Greg Rucka and Kelly Sue De Connick are two very different authors as far as tone, subject matter, and writing style. But both are examples of excellence when it comes to focusing on character(s) as the motivation and origination of action. Plot happens because of what the characters (large and small, on and off "camera") are doing. Plot does not just happen to the characters.
I appreciate this kind of writing and that is why I buy these comic books. I picked them up last night from my local shop (please go out and support your's wherever it is), Beyond Comics.
Both were good this month.
Greg Rucka is winding up his run on Punisher. With only three more issues to go, including issue 14, he is wrapping up his story of the Punisher against The Exchange. The Exchange was a new type of organized super-crimial group for the Marvel Universe. The focus was staying under the radar and organizing along corporate lines. It was the internet startup of criminal groups, peeling off talent from AIM, Hydra, even SHIELD. However, it got sloppy as it got successful, and some of its more freewheeling employees ended up having a gunfight with a rival organization in the middle of a marine sergeant's wedding. Sergeant Rachel Cole-Alves survives the massacre, but her new husband, her friends, and her family, do not.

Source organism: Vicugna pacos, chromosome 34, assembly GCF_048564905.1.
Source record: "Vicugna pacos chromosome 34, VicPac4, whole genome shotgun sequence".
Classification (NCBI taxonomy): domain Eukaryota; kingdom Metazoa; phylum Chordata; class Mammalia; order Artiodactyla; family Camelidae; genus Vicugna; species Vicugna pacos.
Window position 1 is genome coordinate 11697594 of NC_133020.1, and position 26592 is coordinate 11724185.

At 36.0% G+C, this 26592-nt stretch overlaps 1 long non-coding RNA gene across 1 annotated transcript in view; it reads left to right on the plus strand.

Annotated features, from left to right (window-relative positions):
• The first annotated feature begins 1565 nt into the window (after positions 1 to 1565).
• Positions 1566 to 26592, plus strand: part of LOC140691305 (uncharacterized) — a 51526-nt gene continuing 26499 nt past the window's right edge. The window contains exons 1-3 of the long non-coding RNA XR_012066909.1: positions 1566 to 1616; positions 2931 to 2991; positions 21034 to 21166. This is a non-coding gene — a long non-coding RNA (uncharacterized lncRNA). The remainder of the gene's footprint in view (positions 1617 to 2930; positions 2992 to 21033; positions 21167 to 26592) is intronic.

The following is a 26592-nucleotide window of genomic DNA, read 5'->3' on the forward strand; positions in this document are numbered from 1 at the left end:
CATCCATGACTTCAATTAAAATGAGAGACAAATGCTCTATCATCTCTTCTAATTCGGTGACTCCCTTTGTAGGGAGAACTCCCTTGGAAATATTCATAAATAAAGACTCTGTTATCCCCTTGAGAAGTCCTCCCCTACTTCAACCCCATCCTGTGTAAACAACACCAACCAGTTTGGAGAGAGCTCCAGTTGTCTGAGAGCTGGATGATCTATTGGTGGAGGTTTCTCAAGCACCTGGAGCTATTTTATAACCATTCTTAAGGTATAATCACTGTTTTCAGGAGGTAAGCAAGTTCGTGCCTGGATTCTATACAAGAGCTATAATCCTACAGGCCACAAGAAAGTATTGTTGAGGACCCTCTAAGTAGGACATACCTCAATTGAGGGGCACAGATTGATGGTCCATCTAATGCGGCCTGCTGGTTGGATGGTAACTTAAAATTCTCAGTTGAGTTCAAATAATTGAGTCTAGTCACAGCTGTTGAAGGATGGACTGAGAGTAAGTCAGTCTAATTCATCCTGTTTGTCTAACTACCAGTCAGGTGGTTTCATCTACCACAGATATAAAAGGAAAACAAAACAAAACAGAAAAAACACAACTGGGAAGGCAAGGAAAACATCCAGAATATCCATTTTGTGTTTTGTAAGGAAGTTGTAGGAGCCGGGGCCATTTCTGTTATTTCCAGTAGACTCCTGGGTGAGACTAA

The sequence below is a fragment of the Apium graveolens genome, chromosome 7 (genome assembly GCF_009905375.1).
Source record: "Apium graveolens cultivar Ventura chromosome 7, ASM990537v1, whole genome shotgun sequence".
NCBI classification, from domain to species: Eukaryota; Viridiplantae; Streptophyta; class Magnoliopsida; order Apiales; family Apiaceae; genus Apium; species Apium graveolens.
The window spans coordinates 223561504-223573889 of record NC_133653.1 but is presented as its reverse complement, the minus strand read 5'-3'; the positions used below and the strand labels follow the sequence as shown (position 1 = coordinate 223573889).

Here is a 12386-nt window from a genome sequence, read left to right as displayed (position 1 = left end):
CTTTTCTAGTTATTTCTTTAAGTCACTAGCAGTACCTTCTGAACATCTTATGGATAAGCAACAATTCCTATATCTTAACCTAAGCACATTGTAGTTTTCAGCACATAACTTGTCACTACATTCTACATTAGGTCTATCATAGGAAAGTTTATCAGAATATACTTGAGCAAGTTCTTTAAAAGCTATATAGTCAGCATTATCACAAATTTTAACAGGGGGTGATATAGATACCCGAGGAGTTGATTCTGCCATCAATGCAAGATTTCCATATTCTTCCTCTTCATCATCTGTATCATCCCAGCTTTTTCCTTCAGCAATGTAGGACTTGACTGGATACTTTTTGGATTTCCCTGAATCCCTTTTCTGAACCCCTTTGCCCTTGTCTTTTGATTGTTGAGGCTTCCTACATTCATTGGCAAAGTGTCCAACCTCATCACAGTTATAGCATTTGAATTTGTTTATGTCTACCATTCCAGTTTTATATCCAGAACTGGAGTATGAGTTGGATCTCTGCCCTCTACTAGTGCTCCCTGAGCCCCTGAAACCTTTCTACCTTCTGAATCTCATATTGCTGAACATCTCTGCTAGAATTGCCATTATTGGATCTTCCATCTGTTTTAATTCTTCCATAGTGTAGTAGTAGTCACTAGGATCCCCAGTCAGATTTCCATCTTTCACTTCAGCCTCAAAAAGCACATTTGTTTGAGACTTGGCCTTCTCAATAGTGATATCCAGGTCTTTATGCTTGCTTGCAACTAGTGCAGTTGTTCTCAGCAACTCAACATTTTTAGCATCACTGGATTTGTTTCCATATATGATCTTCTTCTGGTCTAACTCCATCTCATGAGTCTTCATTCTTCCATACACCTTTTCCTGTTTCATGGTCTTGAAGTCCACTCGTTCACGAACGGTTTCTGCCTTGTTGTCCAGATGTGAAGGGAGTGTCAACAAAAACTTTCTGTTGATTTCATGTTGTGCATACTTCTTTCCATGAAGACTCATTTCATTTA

Her quest for vengeance, mirroring the origin of The Punisher, brings her into alignment with The Punisher, Frank Castle. For issue after issue, Castle has be methodically hunting down leads and leaving a trail of bodies to get to the heart of The Exchange. Cole-Alves started to do the same, and now they are working together.
Last issue, they pulled a caper that gave them a key to try to set up to get to the very top of the Exchange. This issue, they put that plan into effect.
The issue is very satisfying. It shows Castle and Cole-Alves working effectively as a military team, executing a daring and highly lethal plan that builds on everything they have been doing to date. It is exciting, and, as with every issue in this run, I had not had my fill when it was done. I wanted more and was disappointed only in the realization that I had to wait another month, and that I was only going to get two more like this.
Yes, there is also the 5 issue mini-series to cap off the run (Punisher War Zone), which I am happy is coming, but the fact that the series is going to be over is very disappointing.
The only other thing that I found disappointing from the issue was the art. Some of it was done very competently, but artist Mico Suayan lacks the skill shown by series mainstay Marco Checcetto. This deficiency shows up especially in the drawing of characters' faces when shwing strong emotion (fear, anger, etc.) and by the feeling I got that the backgrounds were flat and uninteresting in many panels.
In the end, the art got the job done, but it did not live up to the high quality of the writing.
Bottom line though, buy this book.
Captain Marvel #2
Last month I gave a somewhat luke warm review to Kelly Sue De Connick's first issue of Captain Marvel. After a month's reflection, I still feel the same way. The story, for me, was too slow, and I was put off by the art. This contrasted with the terrific writing for Captain Marvel by De Connick in the pages of Avenging Spider-Man (reviews here for issue 9 & 10), where she got the tone, pacing and character just right and I really liked the art.